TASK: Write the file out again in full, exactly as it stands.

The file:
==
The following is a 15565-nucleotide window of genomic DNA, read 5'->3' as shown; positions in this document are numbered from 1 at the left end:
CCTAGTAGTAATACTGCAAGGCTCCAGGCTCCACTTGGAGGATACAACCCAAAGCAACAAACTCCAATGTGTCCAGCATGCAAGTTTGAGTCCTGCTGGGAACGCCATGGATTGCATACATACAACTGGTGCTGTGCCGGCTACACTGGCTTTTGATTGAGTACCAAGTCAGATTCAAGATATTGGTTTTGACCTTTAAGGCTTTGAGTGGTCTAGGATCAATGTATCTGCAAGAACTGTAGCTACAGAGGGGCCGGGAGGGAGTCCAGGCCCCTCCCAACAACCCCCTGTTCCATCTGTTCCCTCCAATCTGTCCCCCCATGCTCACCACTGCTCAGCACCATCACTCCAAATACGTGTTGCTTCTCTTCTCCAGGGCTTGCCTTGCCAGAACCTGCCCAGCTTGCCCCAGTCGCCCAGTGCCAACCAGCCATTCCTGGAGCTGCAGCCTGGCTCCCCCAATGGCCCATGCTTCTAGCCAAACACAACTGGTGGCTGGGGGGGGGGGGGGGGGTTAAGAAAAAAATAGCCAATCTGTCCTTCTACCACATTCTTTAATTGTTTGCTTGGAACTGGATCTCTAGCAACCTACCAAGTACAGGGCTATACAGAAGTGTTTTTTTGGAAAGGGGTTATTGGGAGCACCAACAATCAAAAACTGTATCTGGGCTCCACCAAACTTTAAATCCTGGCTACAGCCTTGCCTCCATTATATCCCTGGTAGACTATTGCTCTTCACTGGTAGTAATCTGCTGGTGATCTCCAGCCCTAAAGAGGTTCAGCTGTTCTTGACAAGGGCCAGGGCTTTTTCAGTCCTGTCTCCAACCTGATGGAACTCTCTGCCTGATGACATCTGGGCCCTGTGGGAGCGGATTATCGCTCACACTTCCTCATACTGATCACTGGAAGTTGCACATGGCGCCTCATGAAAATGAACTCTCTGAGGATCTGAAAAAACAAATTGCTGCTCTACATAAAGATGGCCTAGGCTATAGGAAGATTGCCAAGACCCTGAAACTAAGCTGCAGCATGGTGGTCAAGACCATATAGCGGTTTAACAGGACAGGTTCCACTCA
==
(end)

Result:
The following is a 15565-nucleotide window of genomic DNA, read 5'->3' as shown; positions in this document are numbered from 1 at the left end:
CCTAGTAGTAATACTGCAAGGCTCCAGGCTCCACTTGGAGGATACAACCCAAAGCAACAAACTCCAATGTGTCCAGCATGCAAGTTTGAGTCCTGCTGGGAACGCCATGGATTGCATACATACAACTGGTGCTGTGCCGGCTACACTGGCTTTTGATTGAGTACCAAGTCAGATTCAAGATATTGGTTTTGACCTTTAAGGCTTTGAGTGGTCTAGGATCAATGTATCTGCAAGAACTGTAGCTACAGAGGGGCCGGGAGGGAGTCCAGGCCCCTCCCAACAACCCCCTGTTCCATCTGTTCCCTCCAATCTGTCCCCCCATGCTCACCACTGCTCAGCACCATCACTCCAAATACGTGTTGCTTCTCTTCTCCAGGGCTTGCCTTGCCAGAACCTGCCCAGCTTGCCCCAGTCGCCCAGTGCCAACCAGCCATTCCTGGAGCTGCAGCCTGGCTCCCCCAATGGCCCATGCTTCTAGCCAAACACAACTGGTGGCTGGGGGGGGGGGGGGGGGTTAAGAAAAAAATAGCCAATCTGTCCTTCTACCACATTCTTTAATTGTTTGCTTGGAACTGGATCTCTAGCAACCTACCAAGTACAGGGCTATACAGAAGTGTTTTTTTGGAAAGGGGTTATTGGGAGCACCAACAATCAAAAACTGTATCTGGGCTCCACCAAACTTTAAATCCTGGCTACAGCCTTGCCTCCATTATATCCCTGGTAGACTATTGCTCTTCACTGGTAGTAATCTGCTGGTGATCTCCAGCCCTAAAGAGGTTCAGCTGTTCTTGACAAGGGCCAGGGCTTTTTCAGTCCTGTCTCCAACCTGATGGAACTCTCTGCCTGATGACATCTGGGCCCTGTGGGAGCGGATTATCGCTCACACTTCCTCATACTGATCACTGGAAGTTGCACATGGCGCCTCATGAAAATGAACTCTCTGAGGATCTGAAAAAACAAATTGCTGCTCTACATAAAGATGGCCTAGGCTATAGGAAGATTGCCAAGACCCTGAAACTAAGCTGCAGCATGGTGGTCAAGACCATATAGCGGTTTAACAGGACAGGTTCCACTCA